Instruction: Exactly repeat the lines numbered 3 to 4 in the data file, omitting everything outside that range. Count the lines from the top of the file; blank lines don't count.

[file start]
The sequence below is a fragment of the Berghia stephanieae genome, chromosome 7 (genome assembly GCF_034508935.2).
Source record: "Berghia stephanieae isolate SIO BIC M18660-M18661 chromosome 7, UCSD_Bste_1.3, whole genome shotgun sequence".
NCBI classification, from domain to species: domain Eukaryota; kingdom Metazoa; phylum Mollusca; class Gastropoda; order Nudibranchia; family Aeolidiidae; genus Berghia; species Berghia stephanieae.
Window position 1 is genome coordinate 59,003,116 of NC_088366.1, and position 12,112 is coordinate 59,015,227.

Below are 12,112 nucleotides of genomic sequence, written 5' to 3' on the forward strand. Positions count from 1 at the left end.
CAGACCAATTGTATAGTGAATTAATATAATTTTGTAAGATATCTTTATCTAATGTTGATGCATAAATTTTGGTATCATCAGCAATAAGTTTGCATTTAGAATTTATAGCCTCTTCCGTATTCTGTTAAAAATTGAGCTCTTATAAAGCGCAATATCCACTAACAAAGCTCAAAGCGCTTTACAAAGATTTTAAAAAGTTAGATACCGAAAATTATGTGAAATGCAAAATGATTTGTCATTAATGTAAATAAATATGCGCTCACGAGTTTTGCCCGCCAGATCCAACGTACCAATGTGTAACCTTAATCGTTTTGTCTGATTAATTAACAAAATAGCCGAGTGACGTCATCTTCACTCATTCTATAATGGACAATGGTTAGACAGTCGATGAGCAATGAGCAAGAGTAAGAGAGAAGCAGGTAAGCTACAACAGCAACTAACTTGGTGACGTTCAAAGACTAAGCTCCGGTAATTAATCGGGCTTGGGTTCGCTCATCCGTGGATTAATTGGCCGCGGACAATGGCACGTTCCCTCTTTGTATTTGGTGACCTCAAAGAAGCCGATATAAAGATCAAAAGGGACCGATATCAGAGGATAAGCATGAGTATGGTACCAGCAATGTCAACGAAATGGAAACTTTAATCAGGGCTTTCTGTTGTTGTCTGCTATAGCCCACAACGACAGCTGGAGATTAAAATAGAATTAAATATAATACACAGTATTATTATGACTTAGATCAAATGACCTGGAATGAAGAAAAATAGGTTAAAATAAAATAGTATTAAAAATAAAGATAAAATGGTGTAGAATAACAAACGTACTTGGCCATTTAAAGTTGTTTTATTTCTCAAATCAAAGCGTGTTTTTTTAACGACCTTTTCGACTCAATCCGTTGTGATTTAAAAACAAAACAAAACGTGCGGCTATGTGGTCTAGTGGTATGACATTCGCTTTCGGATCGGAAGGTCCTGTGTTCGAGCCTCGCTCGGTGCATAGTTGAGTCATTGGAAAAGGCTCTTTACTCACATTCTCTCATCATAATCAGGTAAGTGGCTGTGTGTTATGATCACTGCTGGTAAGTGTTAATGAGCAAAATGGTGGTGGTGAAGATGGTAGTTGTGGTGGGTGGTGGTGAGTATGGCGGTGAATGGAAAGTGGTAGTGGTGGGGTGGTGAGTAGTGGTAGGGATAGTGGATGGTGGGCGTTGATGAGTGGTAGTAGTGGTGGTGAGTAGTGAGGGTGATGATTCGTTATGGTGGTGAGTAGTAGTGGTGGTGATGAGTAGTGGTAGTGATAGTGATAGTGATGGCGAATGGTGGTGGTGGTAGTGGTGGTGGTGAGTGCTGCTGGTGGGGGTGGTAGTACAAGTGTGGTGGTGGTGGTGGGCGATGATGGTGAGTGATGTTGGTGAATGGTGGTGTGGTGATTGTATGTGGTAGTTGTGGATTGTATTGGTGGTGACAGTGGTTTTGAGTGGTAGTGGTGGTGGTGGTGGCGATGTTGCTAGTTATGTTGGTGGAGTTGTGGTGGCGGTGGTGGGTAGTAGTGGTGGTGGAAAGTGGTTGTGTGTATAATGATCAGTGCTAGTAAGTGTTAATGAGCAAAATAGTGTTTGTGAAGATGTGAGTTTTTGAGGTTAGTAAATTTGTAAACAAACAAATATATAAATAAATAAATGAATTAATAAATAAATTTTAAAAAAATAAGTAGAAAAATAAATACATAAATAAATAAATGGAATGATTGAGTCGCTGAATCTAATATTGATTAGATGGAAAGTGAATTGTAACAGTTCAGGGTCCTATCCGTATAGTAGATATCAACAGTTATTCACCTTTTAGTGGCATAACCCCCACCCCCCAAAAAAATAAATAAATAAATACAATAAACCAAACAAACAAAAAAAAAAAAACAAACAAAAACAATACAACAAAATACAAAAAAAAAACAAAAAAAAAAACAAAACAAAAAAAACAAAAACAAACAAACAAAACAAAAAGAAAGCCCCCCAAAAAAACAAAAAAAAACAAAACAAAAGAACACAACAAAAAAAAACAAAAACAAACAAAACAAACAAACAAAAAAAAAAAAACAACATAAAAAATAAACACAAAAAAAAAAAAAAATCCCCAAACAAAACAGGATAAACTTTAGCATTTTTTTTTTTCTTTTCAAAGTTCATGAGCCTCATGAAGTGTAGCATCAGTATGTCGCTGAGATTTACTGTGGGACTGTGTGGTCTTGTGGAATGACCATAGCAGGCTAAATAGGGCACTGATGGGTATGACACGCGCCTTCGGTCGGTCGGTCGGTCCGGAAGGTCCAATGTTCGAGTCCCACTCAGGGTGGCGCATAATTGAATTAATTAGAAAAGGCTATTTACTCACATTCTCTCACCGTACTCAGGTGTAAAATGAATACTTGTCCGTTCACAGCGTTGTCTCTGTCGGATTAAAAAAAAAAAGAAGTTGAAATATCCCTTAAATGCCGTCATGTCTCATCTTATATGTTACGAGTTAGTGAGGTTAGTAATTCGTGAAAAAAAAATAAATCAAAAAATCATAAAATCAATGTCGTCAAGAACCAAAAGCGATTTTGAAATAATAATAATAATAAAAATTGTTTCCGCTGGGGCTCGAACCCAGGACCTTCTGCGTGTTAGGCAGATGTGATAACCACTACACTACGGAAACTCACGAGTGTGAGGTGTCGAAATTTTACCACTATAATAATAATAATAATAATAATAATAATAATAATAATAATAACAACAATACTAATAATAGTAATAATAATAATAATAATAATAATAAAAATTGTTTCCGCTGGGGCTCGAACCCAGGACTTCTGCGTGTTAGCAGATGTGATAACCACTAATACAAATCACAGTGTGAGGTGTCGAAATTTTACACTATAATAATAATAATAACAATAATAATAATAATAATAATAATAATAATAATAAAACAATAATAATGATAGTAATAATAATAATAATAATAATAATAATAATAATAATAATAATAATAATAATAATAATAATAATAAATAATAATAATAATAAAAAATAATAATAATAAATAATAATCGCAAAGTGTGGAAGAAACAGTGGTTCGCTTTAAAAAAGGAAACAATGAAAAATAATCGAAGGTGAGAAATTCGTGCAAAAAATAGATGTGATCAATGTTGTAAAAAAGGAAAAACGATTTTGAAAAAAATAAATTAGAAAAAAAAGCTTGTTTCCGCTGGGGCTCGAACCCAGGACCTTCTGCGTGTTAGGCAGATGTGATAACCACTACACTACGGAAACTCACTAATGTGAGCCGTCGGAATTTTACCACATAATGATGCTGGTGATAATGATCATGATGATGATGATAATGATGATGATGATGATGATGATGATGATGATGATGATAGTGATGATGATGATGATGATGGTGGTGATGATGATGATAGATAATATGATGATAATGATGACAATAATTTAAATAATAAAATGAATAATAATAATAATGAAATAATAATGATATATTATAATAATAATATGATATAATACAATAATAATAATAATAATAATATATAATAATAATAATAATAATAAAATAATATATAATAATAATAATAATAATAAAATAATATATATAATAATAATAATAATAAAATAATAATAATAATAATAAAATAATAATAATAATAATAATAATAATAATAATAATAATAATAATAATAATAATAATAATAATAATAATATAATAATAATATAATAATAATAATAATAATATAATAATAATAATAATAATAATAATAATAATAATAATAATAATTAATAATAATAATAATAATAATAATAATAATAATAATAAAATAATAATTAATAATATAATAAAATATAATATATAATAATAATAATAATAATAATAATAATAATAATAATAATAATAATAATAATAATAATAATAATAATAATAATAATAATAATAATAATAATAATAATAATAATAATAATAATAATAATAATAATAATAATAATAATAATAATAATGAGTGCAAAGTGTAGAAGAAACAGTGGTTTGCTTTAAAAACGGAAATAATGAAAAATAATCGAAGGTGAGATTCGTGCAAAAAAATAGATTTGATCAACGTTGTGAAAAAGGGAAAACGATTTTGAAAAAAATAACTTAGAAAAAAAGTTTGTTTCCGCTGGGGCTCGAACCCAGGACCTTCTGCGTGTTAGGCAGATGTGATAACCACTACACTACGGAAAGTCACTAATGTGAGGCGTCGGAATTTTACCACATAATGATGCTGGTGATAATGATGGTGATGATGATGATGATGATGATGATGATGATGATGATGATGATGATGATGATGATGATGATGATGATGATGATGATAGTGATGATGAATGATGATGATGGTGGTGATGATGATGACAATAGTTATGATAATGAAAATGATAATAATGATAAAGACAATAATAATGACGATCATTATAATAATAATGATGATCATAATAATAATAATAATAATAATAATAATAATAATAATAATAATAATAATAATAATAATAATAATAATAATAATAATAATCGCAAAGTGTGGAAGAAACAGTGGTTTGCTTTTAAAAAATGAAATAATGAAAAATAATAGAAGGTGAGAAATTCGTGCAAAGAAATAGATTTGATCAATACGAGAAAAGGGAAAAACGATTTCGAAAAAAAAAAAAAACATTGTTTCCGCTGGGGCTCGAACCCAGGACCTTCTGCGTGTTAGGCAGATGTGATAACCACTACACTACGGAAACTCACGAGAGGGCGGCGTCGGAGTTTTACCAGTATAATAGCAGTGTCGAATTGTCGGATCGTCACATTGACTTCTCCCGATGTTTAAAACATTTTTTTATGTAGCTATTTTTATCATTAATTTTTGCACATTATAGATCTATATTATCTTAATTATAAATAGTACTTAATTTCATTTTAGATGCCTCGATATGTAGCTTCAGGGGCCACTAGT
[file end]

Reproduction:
NCBI classification, from domain to species: domain Eukaryota; kingdom Metazoa; phylum Mollusca; class Gastropoda; order Nudibranchia; family Aeolidiidae; genus Berghia; species Berghia stephanieae.
Window position 1 is genome coordinate 59,003,116 of NC_088366.1, and position 12,112 is coordinate 59,015,227.